And in trying to see the humor in a very challenging situation, she adds, our GHB PiPls must be Sicilian Plovers because they have such a high tolerance for screaming and loud noises 🙂 The threatened species roped off area was lined with the boxes of spent fireworks that you see in the photos above and below. What are these things?? I’ve been piling them up for trash removal but I wonder if it is even safe to handle.
What are solutions for next Fourth of July weekend if we have another late nest? Duncan had a great idea; perhaps hire a private police officer, or an off duty officer, to stay near PiPl home base on the nights of July 3rd and 4th.
Shelby is starting back to work on Monday. Thank you so very much Shelby, you were terrific and we so appreciate your help. Best, best wishes, starting back to work.
Little Chick thermoregulating on a chilly morning
Let’s keep our hopes up our little family makes it through the rest of the holiday weekend.
It’s the Wild West at Good Harbor Beach in the evening, even more so this year with coronavirus. Last night we heard an explosion so loud I didn’t believe it was fireworks. This morning at the entrance to the footbridge there was evidence of fireworks but I don’t know if this is what caused that extraordinary boom.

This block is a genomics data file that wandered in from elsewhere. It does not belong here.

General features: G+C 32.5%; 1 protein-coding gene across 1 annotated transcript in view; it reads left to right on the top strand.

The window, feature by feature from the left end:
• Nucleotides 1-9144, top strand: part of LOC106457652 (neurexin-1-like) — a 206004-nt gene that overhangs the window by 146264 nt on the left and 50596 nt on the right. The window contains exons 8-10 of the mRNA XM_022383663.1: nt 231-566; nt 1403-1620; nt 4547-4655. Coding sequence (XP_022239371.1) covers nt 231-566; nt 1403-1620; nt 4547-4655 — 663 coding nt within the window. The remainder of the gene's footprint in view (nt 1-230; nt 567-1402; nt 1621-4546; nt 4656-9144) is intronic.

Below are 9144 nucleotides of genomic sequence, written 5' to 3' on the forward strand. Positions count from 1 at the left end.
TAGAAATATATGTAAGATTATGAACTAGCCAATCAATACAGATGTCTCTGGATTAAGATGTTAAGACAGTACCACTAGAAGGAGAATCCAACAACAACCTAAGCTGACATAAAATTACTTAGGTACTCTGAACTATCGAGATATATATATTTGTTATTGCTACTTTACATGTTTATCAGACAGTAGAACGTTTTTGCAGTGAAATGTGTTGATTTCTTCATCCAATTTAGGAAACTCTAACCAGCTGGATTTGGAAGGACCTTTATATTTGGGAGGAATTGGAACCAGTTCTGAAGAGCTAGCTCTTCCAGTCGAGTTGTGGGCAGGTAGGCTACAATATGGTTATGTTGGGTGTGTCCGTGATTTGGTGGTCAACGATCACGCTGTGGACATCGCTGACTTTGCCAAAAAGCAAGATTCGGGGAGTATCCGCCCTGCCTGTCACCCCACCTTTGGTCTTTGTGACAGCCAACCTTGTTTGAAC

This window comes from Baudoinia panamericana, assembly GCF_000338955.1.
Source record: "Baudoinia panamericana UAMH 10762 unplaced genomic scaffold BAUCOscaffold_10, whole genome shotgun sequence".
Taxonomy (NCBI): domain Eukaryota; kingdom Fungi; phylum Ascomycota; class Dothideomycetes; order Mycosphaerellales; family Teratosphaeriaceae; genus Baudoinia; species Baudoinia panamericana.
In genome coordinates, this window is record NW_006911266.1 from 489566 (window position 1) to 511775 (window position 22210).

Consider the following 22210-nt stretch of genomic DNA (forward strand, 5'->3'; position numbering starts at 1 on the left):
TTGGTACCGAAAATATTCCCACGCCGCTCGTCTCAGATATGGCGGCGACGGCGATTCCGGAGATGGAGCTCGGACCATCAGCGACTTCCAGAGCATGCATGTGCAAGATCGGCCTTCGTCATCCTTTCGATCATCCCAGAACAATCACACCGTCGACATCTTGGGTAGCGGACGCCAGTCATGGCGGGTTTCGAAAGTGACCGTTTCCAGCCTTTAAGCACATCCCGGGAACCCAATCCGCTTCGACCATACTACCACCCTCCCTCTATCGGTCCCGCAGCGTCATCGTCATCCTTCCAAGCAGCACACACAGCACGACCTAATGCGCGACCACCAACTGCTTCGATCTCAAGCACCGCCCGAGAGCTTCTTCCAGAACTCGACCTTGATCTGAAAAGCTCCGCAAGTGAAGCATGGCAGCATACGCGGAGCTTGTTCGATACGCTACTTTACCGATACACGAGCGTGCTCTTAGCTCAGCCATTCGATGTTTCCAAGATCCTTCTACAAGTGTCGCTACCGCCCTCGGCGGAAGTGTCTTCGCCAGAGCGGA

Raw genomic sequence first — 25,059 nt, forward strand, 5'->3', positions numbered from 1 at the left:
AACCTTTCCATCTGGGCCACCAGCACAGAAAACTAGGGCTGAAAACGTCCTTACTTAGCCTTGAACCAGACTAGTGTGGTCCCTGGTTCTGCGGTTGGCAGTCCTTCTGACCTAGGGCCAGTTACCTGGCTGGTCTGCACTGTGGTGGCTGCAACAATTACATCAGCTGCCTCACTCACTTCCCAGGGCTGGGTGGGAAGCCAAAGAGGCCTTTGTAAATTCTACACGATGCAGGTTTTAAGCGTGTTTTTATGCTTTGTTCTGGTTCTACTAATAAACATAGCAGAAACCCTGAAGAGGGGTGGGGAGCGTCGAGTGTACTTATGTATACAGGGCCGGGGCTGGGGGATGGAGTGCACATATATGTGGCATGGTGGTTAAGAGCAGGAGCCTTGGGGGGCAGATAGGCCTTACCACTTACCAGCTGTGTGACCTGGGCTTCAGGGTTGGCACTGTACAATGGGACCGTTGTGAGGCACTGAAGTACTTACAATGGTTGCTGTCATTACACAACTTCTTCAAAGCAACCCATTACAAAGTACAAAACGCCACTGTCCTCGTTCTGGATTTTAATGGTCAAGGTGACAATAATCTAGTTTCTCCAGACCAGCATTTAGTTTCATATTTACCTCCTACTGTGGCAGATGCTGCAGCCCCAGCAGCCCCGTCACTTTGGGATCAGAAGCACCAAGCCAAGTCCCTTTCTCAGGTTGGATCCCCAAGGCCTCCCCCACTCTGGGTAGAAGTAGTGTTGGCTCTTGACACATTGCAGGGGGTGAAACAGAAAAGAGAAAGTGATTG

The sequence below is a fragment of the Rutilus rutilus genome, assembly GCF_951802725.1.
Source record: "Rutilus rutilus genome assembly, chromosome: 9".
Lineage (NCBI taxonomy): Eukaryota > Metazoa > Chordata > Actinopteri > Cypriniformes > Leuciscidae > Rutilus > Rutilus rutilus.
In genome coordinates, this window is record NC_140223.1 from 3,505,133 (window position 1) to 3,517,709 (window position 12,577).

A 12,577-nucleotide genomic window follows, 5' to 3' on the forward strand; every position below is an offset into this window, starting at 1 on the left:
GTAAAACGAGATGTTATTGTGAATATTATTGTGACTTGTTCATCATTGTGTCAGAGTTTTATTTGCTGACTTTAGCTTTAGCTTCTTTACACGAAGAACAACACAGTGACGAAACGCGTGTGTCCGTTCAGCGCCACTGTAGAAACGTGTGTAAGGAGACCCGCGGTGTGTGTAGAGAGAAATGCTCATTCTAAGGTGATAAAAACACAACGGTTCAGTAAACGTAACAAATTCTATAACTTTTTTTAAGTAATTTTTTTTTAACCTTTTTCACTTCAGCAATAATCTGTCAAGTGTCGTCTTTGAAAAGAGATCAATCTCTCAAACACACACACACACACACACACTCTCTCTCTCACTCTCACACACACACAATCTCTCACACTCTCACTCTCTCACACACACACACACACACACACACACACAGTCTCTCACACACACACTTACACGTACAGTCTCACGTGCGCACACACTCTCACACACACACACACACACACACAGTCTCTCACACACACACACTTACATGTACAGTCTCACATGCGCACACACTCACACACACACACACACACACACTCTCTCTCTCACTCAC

As are many wild and domesticated animals, Piping Plovers are extremely frightened by fireworks and I was just praying both would still be in their protected area. To make matters worse, there were remains of fireworks surrounding their home base area.
Gratefully so, both Dad and Little Chick were present and just fine. The pair made a beeline for the Creek as soon as they heard the raking machine. Our PiPls have caught a tiny bit of a break with the overcast Fourth of July weather, hopefully cloudy skies will continue throughout the weekend.
Do you think someone actually carted the lifeguard chair down to the Beach Club or did the tide carry it?